Solar power in Arizona and why not in Arlington?

environment — @ 3:12 pm
Beaver Creek Elementary School, Arizona 2013

Beaver Creek Elementary School, Arizona 2013

solar panels flagstaff az at county bldgpic1
Recently on a family trip to Arizona,I was impressed by the many solar panels in both public buildings and private homes in that sunny state. The city hall building in Flagstaff, AZ has built solar panels over its parking lot (see attached photo). A public school building in Beaver Creek, AZ has solar panels on a south facing hill next to it.

Admitedly Arizona has many many more days of sun than Virginia, but solar power is still financially feasible for most new public buildings, and if the State of Virginia would provide tax credits like Maryland does, feasible for homeowners and apartments. Clearly solar power is renewable reduces carbon emissions particularly our case in Virginia when a high proportion of electricity is coal generated.

As importantly solar panels on buildings would provide us with energy security as what happens a year ago with Hurrican Sandy leaving many in Arlington without power for 3-5 days.

Unfortunately, the main Arizona private electric utility APS that relies heavily on coal and nuclear is trying to impose fees on solar panel users in Arizon can cut off the growing solar industry there just like the situation in Virginia with Dominion Power.

John Reeder


November 3, 2013

Arlington Greens Post-Election Celebration, Tues, Nov. 5, 7:15 PM at Westover Beer Garden

green meetings — @ 3:36 pm

Arlington Greens Post-Election Celebration at Westover Beer Gardens

Please join us for our 2013 post-election celebration at the Westover Beer Gardens, a locally owned bar and supermarket in Arlington.
The Arlington Greens will gather starting at around 7:15 pm (after the polls close) for a post-election celebration at the Westover Beer Gardens, located at 5863 N. Washington Boulevard, Arlington, VA 22205 vote for our Green candidate Audrey Clement for Arlington County Board, and support the housing authority referendum. Thank you all our campaign volunteers and community supporters who have worked so hard to support our candidate and our cause to keep affordable rental housing in our community!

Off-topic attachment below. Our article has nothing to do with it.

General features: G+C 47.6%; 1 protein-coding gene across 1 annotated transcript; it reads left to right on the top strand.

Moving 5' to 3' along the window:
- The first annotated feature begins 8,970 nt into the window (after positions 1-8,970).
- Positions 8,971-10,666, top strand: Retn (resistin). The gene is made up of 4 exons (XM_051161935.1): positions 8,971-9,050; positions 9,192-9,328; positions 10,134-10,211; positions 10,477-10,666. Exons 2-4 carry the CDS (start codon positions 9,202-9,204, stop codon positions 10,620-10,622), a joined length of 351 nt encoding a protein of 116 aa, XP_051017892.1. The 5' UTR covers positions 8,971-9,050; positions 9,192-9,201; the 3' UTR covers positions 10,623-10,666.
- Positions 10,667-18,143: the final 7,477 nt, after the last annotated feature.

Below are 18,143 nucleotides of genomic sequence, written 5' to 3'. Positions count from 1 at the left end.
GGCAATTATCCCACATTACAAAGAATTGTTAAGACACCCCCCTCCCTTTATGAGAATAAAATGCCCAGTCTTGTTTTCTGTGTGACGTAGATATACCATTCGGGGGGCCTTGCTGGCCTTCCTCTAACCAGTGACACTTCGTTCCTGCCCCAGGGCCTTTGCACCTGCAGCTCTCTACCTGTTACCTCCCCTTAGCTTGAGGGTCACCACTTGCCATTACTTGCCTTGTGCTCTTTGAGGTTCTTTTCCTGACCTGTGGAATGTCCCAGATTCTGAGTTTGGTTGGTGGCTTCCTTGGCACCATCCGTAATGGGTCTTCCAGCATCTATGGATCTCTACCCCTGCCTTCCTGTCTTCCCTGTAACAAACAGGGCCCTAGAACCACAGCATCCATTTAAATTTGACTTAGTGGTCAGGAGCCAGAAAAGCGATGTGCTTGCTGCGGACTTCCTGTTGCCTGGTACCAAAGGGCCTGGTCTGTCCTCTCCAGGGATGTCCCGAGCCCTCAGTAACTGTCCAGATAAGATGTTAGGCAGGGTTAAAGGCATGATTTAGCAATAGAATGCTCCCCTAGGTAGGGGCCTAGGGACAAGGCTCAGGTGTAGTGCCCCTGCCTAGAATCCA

If anyone would still like to work at a poll for the Greens, please email John Reeder


October 25, 2013

Sandra Hernandez testifies for Housing Authority at Arlington County Board

Affordable Housing — @ 4:41 pm

Good morning members of the Arlington County Board: Oct. 19, 2013   I am Sandra Hernandez and here today to tell you why Arlington residents should vote FOR a Housing Authority on November 5th.   

Walking on Columbia Pike, I met a young brown skinned woman carrying a baby who asked me where she could find information on affordable apartments in Arlington. “No where”. Why doesn’t Arlington have One single place for referral to available subsidized units, located on 85 separate properties, and operated by about 30 separate private organizations?

Fairfax County Housing Authority provides referral at one location to subsidized units, and keeps a centralized waiting list and housing information.

Our county government spends millions for housing, but my Latino community in Arlington is decimated as rents rise, and apartments are replaced by million dollar homes. The Latino population in Arlington fell by 11 percent since 2000 as affordable, private market-rate apartments fell by over two-thirds.  As Arlington becomes whiter and richer, Latinos are pushed out. 

At a 2013 Latino Housing Forum, residents complained that they worked 3 jobs to barely pay $1,700 rent, some end up at AFAC food bank because they cannot afford rent and food.

Why is the CEO of the largest not for profit affordable housing contractor making over $250,000 a year when  in Fairfax, the volunteer, citizen-run housing authority controls and audits subsidized units to make sure tenants are treated well and that contractors are not over paid?

In March 2013, HUD confirmed to Arlington Mercury Newspaper that an Arlington housing authority WOULD qualify for HUD funds. A well run authority could improve treatment of tenants, reduce costs of rental units, get Federal funds and SAVE MONEY.

Thank you and please vote yes for the Housing Authority November 5th


October 8, 2013

WAMU story: Arlington Voters To Decide On Creating New Housing Authority